We talked before about how to incorporate emails with unique family history information into your FHnotebook. The value of consistently and constantly gathering new information about your family history cannot be undersold. This week, we’ll talk about ways to add personal papers—such as letters, notes, lists, cards, etc.—to your FHnotebook.
Personal papers could refer to any piece of paper that has factual information, personal thoughts, or sentimental value in it—so basically any piece of paper that interests you or could interest your family! There are a few ways to digitize your personal papers and add them to your FHnotebook.
- Adding to a desktop computer: If you have access to a scanner, you can scan your personal papers. By scanning the papers, you can access them locally on your computer and anywhere from your FHnotebook account (where the information is backed up on our servers, safe from any kind of data loss).
- Adding to a smartphone or tablet: Using FHmedia, you can photograph any paper and upload it to your FHnotebook. Your files are immediately available anywhere from FHnotebook.
Once you’ve digitized your personal papers, you can organize them into their respective notebooks. No longer are you stuck sorting through piles of papers trying to find the one you’re looking for. And you can actually sort the papers in a way that ensures you won’t lose any of the papers: not only can you sort by notebook, but you can add category tags that will help you categorize each paper in every way possible.
Especially if the papers are short, it’s easy to transcribe the content of each scan or photo into the attached note area for each file. By transcribing, you not only ensure that the content can be read by everybody who views it, but you make the paper searchable within your account.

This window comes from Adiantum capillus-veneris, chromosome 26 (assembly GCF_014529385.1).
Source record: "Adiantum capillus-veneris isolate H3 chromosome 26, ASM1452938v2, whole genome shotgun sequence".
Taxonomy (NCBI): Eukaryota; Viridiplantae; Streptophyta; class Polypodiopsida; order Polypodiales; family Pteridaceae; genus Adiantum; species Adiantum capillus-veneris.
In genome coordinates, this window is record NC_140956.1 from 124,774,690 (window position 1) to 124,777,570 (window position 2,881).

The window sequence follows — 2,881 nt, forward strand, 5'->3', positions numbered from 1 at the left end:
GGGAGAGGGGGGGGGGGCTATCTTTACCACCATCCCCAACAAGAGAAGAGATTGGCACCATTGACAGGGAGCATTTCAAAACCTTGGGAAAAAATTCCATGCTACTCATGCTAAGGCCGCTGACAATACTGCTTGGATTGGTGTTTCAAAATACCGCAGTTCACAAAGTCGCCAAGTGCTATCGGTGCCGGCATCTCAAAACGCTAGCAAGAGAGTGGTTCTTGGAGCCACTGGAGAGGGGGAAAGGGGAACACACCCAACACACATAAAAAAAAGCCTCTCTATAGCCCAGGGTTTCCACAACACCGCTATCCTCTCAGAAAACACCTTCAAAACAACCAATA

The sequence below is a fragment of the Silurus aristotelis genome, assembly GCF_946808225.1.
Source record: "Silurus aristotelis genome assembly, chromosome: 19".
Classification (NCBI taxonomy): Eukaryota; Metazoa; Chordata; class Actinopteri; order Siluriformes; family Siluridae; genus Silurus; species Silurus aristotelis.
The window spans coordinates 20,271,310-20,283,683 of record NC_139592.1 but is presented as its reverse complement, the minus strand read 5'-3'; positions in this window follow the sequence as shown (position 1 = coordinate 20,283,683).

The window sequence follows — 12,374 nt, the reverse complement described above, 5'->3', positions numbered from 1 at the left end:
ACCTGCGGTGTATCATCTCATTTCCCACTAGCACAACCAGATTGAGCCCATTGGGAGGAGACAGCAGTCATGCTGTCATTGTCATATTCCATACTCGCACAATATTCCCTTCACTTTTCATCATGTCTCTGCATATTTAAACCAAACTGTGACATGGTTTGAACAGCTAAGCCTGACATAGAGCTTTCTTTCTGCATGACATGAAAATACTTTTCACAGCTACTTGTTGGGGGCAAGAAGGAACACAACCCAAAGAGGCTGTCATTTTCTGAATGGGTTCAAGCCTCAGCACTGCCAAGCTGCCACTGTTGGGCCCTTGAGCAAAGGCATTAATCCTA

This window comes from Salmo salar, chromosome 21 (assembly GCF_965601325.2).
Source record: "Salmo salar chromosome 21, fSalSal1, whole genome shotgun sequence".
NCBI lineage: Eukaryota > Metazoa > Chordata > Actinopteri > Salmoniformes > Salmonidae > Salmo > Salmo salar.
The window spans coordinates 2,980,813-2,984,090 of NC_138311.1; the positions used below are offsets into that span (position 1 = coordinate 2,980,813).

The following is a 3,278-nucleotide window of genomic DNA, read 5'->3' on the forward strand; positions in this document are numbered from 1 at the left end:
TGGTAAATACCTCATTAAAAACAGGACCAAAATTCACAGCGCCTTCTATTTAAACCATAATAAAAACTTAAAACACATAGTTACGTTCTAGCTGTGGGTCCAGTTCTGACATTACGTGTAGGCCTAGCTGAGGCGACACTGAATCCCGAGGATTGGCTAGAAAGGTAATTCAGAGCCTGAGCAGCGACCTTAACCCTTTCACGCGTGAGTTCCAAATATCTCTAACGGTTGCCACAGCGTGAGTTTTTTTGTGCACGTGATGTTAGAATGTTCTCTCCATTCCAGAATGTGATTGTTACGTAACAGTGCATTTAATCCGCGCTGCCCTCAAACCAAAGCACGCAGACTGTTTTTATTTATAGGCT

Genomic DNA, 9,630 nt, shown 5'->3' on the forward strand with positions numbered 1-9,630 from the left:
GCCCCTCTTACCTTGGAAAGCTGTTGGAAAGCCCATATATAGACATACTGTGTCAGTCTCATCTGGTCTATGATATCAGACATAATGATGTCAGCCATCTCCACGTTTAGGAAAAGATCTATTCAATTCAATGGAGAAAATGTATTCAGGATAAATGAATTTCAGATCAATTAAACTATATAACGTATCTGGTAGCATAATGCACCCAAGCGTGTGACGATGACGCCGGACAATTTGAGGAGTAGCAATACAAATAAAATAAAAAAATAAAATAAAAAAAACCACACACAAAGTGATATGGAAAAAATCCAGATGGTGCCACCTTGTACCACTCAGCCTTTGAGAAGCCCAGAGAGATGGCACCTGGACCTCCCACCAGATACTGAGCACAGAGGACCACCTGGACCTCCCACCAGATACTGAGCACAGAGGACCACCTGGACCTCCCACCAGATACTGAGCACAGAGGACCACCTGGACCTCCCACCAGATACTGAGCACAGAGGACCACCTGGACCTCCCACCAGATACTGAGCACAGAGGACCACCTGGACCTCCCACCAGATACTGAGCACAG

Need more help deciding where to find personal papers worth saving?
Your Generation: Look for papers you’ve written—even grocery lists could be interesting to future generations. Notes you write to yourself or others can give people insight into your life. Also, save papers from your siblings, like birthday cards, thank you notes, letters, etc. Something you consider silly may be treasured by your children and grandchildren.
Your Parents’ Generation: Think of all the information you wish you had from your grandparents, great-grandparents, etc. Start gathering information about your parents. You can provide a wealth of family history knowledge for your generation and future generations. Personal papers from aunts and uncles are valuable, too. Remember that sharing research is becoming so much easier, and relatives and other genealogists will love having access to any information you can share.
Previous Generations: Since information from previous generations is so scarce compared to information available on those alive during the digital age, it is important to collect and save any personal papers you have from your grandparents, their parents, etc. Preserving these items digitally will ensure they last longer.
If you have any other tips for preserving personal papers for genealogical research, leave them in the comments.
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